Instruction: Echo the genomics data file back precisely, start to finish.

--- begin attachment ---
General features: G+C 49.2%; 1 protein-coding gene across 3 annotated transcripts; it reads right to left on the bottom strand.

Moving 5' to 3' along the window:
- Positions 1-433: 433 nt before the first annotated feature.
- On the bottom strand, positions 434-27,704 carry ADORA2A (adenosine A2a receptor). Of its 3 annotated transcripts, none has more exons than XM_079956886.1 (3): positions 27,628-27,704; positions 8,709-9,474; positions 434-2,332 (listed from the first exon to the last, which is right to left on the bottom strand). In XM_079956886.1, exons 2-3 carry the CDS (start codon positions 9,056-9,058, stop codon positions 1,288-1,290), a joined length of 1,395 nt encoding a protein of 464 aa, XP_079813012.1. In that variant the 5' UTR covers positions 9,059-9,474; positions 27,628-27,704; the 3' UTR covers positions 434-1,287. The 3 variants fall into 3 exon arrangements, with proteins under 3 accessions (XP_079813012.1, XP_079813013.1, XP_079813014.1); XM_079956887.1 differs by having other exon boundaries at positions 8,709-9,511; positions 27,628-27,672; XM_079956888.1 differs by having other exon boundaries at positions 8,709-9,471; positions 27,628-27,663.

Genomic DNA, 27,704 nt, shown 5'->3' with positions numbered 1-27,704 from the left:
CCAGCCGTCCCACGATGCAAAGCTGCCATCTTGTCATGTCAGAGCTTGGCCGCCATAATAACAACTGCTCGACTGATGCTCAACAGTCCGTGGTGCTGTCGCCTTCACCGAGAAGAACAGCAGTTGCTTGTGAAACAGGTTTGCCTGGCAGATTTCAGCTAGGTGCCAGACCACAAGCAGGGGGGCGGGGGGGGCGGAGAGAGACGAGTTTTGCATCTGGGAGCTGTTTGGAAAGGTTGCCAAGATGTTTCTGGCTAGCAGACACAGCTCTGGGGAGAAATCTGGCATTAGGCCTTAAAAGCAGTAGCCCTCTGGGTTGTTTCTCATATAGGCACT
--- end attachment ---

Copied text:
General features: G+C 49.2%; 1 protein-coding gene across 3 annotated transcripts; it reads right to left on the bottom strand.

Moving 5' to 3' along the window:
- Positions 1-433: 433 nt before the first annotated feature.
- On the bottom strand, positions 434-27,704 carry ADORA2A (adenosine A2a receptor). Of its 3 annotated transcripts, none has more exons than XM_079956886.1 (3): positions 27,628-27,704; positions 8,709-9,474; positions 434-2,332 (listed from the first exon to the last, which is right to left on the bottom strand). In XM_079956886.1, exons 2-3 carry the CDS (start codon positions 9,056-9,058, stop codon positions 1,288-1,290), a joined length of 1,395 nt encoding a protein of 464 aa, XP_079813012.1. In that variant the 5' UTR covers positions 9,059-9,474; positions 27,628-27,704; the 3' UTR covers positions 434-1,287. The 3 variants fall into 3 exon arrangements, with proteins under 3 accessions (XP_079813012.1, XP_079813013.1, XP_079813014.1); XM_079956887.1 differs by having other exon boundaries at positions 8,709-9,511; positions 27,628-27,672; XM_079956888.1 differs by having other exon boundaries at positions 8,709-9,471; positions 27,628-27,663.

Genomic DNA, 27,704 nt, shown 5'->3' with positions numbered 1-27,704 from the left:
CCAGCCGTCCCACGATGCAAAGCTGCCATCTTGTCATGTCAGAGCTTGGCCGCCATAATAACAACTGCTCGACTGATGCTCAACAGTCCGTGGTGCTGTCGCCTTCACCGAGAAGAACAGCAGTTGCTTGTGAAACAGGTTTGCCTGGCAGATTTCAGCTAGGTGCCAGACCACAAGCAGGGGGGCGGGGGGGGCGGAGAGAGACGAGTTTTGCATCTGGGAGCTGTTTGGAAAGGTTGCCAAGATGTTTCTGGCTAGCAGACACAGCTCTGGGGAGAAATCTGGCATTAGGCCTTAAAAGCAGTAGCCCTCTGGGTTGTTTCTCATATAGGCACT